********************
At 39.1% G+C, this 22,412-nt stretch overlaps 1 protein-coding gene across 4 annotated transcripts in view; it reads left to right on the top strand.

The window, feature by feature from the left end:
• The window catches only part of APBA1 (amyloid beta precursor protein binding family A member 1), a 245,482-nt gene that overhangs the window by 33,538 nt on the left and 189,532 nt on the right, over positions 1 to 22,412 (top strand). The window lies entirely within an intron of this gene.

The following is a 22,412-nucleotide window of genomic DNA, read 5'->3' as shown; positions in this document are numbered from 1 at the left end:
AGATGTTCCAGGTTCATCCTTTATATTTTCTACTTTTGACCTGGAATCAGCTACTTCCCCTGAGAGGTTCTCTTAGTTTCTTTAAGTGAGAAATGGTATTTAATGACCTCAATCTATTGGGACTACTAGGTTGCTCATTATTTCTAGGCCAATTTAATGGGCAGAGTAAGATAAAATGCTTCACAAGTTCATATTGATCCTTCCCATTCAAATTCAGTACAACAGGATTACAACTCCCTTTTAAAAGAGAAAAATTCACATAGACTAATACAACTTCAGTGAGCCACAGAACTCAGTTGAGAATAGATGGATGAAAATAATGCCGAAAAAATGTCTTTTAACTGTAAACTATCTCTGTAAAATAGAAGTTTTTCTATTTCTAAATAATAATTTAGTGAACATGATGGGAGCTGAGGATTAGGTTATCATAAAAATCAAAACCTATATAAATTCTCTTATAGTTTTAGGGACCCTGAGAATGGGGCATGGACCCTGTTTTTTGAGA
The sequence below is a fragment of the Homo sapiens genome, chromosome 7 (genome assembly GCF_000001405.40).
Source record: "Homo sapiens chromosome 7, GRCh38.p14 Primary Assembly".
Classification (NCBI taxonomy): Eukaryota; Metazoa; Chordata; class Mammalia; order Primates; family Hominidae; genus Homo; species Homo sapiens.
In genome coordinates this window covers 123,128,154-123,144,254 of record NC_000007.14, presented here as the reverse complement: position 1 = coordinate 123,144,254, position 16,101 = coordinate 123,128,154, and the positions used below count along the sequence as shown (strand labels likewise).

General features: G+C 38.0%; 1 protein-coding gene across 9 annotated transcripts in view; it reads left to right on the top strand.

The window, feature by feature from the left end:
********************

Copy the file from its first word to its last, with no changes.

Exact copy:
At 39.1% G+C, this 22,412-nt stretch overlaps 1 protein-coding gene across 4 annotated transcripts in view; it reads left to right on the top strand.

The window, feature by feature from the left end:
• The window catches only part of APBA1 (amyloid beta precursor protein binding family A member 1), a 245,482-nt gene that overhangs the window by 33,538 nt on the left and 189,532 nt on the right, over positions 1 to 22,412 (top strand). The window lies entirely within an intron of this gene.

The following is a 22,412-nucleotide window of genomic DNA, read 5'->3' as shown; positions in this document are numbered from 1 at the left end:
AGATGTTCCAGGTTCATCCTTTATATTTTCTACTTTTGACCTGGAATCAGCTACTTCCCCTGAGAGGTTCTCTTAGTTTCTTTAAGTGAGAAATGGTATTTAATGACCTCAATCTATTGGGACTACTAGGTTGCTCATTATTTCTAGGCCAATTTAATGGGCAGAGTAAGATAAAATGCTTCACAAGTTCATATTGATCCTTCCCATTCAAATTCAGTACAACAGGATTACAACTCCCTTTTAAAAGAGAAAAATTCACATAGACTAATACAACTTCAGTGAGCCACAGAACTCAGTTGAGAATAGATGGATGAAAATAATGCCGAAAAAATGTCTTTTAACTGTAAACTATCTCTGTAAAATAGAAGTTTTTCTATTTCTAAATAATAATTTAGTGAACATGATGGGAGCTGAGGATTAGGTTATCATAAAAATCAAAACCTATATAAATTCTCTTATAGTTTTAGGGACCCTGAGAATGGGGCATGGACCCTGTTTTTTGAGA
The sequence below is a fragment of the Homo sapiens genome, chromosome 7 (genome assembly GCF_000001405.40).
Source record: "Homo sapiens chromosome 7, GRCh38.p14 Primary Assembly".
Classification (NCBI taxonomy): Eukaryota; Metazoa; Chordata; class Mammalia; order Primates; family Hominidae; genus Homo; species Homo sapiens.
In genome coordinates this window covers 123,128,154-123,144,254 of record NC_000007.14, presented here as the reverse complement: position 1 = coordinate 123,144,254, position 16,101 = coordinate 123,128,154, and the positions used below count along the sequence as shown (strand labels likewise).

General features: G+C 38.0%; 1 protein-coding gene across 9 annotated transcripts in view; it reads left to right on the top strand.

The window, feature by feature from the left end: